next up previous
Next: Magnetohydrodynamic Fluids Up: Waves in Cold Plasmas Previous: Ray Tracing

Radio Wave Propagation Through the Ionosphere

To a first approximation, the Earth's ionosphere consists of an unmagnetized, horizontally stratified, partially ionized gas. The dispersion relation for the electromagnetic plasma wave takes the form [see Eq. (546)]
\begin{displaymath}
{\cal M} = \omega^2 - k^2 c^2 - {\Pi}_e^{~2} = 0,
\end{displaymath} (661)

where
\begin{displaymath}
{\Pi}_e = \sqrt{\frac{N\,e^2}{\epsilon_0\,m_e}}.
\end{displaymath} (662)

Here, $N=N(z)$ is the density of free electrons in the ionosphere, and $z$ is a coordinate which measures height above the surface of the Earth. (N.B., The curvature of the Earth is neglected in the following analysis.)

Now,

$\displaystyle \frac{\partial{\cal M}}{\partial\omega}$ $\textstyle =$ $\displaystyle 2\,\omega,$ (663)
$\displaystyle \frac{\partial{\cal M}}{\partial {\bf k}}$ $\textstyle =$ $\displaystyle - 2\,{\bf k}\,c^2,$ (664)
$\displaystyle \frac{\partial{\cal M}}{\partial{\bf r}}$ $\textstyle =$ $\displaystyle -\nabla{\Pi}_e^{~2},$ (665)
$\displaystyle \frac{\partial{\cal M}}{\partial t}$ $\textstyle =$ $\displaystyle 0.$ (666)

Thus, the ray equations, (658)-(660), yield
$\displaystyle \frac{d{\bf r}}{dt}$ $\textstyle =$ $\displaystyle \frac{{\bf k}\,\,c^2}{\omega},$ (667)
$\displaystyle \frac{d{\bf k}}{dt}$ $\textstyle =$ $\displaystyle - \frac{\nabla{\Pi}_e^{~2}}{2\,\omega},$ (668)
$\displaystyle \frac{d\omega}{d t}$ $\textstyle =$ $\displaystyle 0.$ (669)

Note that the frequency of a radio pulse does not change as it propagates through the ionosphere, provided that $N(z)$ does not vary in time. It is clear, from Eqs. (667)-(669), and the fact that ${\Pi}_e={\Pi}_e(z)$, that a radio pulse which starts off at ground level propagating in the $x$-$z$ plane, say, will continue to propagate in this plane.

For pulse propagation in the $x$-$z$ plane, we have

$\displaystyle \frac{dx}{dt}$ $\textstyle =$ $\displaystyle \frac{k_x\,c^2}{\omega},$ (670)
$\displaystyle \frac{dz}{dt}$ $\textstyle =$ $\displaystyle \frac{k_z\,c^2}{\omega},$ (671)
$\displaystyle \frac{d k_x}{dt}$ $\textstyle =$ $\displaystyle 0.$ (672)

The dispersion relation (661) yields
\begin{displaymath}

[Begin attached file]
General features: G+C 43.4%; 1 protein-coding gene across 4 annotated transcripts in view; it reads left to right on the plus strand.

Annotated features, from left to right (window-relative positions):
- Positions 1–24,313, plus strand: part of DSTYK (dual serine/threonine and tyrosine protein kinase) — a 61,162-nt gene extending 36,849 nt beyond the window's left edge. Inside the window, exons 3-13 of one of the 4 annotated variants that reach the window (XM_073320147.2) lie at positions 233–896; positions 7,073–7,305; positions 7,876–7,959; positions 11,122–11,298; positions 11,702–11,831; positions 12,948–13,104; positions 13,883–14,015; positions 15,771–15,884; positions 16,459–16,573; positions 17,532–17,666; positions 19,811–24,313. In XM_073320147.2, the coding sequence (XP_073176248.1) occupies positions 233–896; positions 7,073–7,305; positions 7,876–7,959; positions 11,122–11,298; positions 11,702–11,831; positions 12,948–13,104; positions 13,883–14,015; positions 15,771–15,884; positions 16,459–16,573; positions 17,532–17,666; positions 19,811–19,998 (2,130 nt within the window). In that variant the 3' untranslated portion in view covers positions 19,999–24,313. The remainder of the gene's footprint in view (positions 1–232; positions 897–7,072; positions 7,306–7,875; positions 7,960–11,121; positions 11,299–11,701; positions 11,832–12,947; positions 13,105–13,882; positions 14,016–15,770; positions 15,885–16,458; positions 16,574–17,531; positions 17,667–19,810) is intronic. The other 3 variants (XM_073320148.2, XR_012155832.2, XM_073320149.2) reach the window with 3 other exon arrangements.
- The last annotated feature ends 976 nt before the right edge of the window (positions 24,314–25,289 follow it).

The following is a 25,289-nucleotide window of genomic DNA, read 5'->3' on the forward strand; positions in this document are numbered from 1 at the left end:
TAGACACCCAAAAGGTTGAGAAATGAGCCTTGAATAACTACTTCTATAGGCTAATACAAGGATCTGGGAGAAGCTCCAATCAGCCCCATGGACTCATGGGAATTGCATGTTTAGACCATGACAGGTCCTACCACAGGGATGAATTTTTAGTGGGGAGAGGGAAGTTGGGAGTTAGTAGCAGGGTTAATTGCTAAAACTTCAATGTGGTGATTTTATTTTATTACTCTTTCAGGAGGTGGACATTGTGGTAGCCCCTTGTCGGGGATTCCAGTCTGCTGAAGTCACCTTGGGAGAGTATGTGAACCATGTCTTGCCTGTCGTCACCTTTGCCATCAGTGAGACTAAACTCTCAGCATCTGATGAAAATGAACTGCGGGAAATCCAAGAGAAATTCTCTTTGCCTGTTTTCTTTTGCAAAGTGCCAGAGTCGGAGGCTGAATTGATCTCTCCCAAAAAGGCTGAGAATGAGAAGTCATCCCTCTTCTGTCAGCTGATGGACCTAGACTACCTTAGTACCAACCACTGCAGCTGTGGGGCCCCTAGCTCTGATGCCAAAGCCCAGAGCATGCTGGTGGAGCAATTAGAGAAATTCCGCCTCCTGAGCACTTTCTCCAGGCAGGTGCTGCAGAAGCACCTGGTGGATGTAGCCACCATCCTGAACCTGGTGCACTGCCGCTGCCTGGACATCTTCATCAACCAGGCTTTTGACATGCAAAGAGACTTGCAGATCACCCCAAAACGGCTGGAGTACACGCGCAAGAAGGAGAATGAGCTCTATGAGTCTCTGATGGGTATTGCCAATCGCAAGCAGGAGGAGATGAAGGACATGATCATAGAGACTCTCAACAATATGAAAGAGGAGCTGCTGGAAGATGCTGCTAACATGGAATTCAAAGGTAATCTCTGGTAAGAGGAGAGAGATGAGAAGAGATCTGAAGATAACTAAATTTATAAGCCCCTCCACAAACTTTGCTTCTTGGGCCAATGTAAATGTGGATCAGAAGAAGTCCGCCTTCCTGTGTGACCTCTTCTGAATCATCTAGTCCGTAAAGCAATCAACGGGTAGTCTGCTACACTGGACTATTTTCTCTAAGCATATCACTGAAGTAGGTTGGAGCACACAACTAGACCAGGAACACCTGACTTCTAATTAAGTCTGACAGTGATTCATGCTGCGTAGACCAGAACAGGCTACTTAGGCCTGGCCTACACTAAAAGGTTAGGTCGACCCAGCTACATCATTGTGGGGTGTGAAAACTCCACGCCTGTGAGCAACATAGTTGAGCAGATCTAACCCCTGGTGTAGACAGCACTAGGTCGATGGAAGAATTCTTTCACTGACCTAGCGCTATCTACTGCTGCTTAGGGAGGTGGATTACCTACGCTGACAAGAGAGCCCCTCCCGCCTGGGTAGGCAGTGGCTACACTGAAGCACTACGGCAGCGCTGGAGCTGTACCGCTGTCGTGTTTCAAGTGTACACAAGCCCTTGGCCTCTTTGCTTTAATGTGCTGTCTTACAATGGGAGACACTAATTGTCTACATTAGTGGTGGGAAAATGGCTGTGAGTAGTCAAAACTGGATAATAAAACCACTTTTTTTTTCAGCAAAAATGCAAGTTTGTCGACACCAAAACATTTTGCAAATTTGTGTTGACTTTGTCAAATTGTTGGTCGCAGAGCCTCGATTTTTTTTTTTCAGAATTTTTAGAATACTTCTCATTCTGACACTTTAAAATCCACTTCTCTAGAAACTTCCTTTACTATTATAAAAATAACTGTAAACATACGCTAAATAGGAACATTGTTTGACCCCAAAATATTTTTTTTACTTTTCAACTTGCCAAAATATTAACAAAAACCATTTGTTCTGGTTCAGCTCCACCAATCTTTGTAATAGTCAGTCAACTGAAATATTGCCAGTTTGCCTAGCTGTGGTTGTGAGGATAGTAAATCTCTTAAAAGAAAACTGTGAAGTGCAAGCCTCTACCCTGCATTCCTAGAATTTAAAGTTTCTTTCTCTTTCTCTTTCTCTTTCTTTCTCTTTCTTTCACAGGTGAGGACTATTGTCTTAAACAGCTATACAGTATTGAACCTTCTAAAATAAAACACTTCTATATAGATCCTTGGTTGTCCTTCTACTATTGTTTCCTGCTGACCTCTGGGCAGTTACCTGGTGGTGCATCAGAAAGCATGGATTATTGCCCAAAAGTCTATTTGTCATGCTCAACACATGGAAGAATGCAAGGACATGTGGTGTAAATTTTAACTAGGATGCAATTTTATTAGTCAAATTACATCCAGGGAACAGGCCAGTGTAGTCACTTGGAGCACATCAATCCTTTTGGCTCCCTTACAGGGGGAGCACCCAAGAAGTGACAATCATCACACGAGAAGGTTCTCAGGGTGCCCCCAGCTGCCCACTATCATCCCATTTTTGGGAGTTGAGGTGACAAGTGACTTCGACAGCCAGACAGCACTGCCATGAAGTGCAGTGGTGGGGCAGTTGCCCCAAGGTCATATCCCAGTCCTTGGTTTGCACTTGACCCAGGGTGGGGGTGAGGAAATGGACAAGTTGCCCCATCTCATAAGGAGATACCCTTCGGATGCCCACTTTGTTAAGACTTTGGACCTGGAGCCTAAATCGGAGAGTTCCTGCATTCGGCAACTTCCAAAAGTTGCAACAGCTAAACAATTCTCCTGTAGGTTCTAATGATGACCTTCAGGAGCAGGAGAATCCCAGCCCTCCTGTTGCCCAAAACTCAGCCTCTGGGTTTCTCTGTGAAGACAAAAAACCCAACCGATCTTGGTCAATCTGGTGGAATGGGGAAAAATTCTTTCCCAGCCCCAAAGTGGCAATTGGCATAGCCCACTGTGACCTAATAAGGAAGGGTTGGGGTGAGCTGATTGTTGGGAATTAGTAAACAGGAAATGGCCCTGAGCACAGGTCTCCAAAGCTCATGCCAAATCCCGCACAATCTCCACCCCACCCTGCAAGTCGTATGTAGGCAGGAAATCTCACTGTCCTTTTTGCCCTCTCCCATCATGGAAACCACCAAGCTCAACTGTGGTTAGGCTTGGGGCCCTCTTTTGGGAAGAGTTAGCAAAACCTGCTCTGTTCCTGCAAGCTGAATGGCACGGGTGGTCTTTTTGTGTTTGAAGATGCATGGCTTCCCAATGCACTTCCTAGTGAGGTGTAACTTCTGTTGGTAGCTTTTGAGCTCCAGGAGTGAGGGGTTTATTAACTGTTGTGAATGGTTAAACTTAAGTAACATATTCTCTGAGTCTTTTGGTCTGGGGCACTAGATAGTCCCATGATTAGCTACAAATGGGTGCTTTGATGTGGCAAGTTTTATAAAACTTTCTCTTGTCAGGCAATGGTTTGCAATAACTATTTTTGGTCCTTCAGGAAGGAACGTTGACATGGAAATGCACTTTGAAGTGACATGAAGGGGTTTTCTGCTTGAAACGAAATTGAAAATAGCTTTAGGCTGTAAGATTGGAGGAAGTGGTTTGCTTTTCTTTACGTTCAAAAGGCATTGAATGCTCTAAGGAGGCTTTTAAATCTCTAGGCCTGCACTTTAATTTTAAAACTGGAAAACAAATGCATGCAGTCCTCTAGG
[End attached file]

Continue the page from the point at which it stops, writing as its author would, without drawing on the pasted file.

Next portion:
n^2 = \frac{(k_x^{~2} + k_z^{~2})\,c^2}{\omega^2} = 1-\frac{{\Pi}_e^{~2}}{\omega^2},
\end{displaymath} (673)

where $n(z)$ is the refractive index.

We assume that $n=1$ at $z=0$, which is equivalent to the reasonable assumption that the atmosphere is non-ionized at ground level. It follows from Eq. (672) that

\begin{displaymath}
k_x= k_x(z=0) = \frac{\omega}{c}\,S,
\end{displaymath} (674)

where $S$ is the sine of the angle of incidence of the pulse, with respect to the vertical axis, at ground level. Equations (673) and (674) yield
\begin{displaymath}
k_z = \pm \frac{\omega}{c}\,\sqrt{n^2-S^2}.
\end{displaymath} (675)

According to Eq. (671), the plus sign corresponds to the upward trajectory of the pulse, whereas the minus sign corresponds to the downward trajectory. Finally, Eqs. (670), (671), (674), and (675) yield the equations of motion of the pulse:
$\displaystyle \frac{dx}{dt}$ $\textstyle =$ $\displaystyle c\,S,$ (676)
$\displaystyle \frac{dz}{dt}$ $\textstyle =$ $\displaystyle \pm c\, \sqrt{n^2-S^2}.$ (677)

The pulse attains its maximum altitude, $z=z_0$, when
\begin{displaymath}
n(z_0) = \vert S\vert.
\end{displaymath} (678)

The total distance traveled by the pulse (i.e., the distance from its launch point to the point where it intersects the Earth's surface again) is
\begin{displaymath}
x_0 = 2\,S\int_0^{z_0(S)} \frac{dz}{\sqrt{n^2(z)-S^2}}.
\end{displaymath} (679)

In the limit in which the radio pulse is launched vertically (i.e., $S=0$) into the ionosphere, the turning point condition (678) reduces to that characteristic of a cutoff (i.e., $n=0$). The WKB turning point described in Eq. (678) is a generalization of the conventional turning point, which occurs when $k^2$ changes sign. Here, $k_z^{~2}$ changes sign, whilst $k_x^{~2}$ and $k_y^{~2}$ are constrained by symmetry (i.e., $k_x$ is constant, and $k_y$ is zero).

According to Eqs. (667)-(669) and (673), the equation of motion of the pulse can also be written

\begin{displaymath}
\frac{d^2{\bf r}}{dt^2} = \frac{c^2}{2}\,\nabla n^2.
\end{displaymath} (680)

It follows that the trajectory of the pulse is the same as that of a particle moving in the gravitational potential $-c^2\,n^2/2$. Thus, if $n^2$ decreases linearly with increasing height above the ground [which is the case if $N(z)$ increases linearly with $z$] then the trajectory of the pulse is a parabola.
next up previous
Next: Magnetohydrodynamic Fluids Up: Waves in Cold Plasmas Previous: Ray Tracing
Richard Fitzpatrick 2011-03-31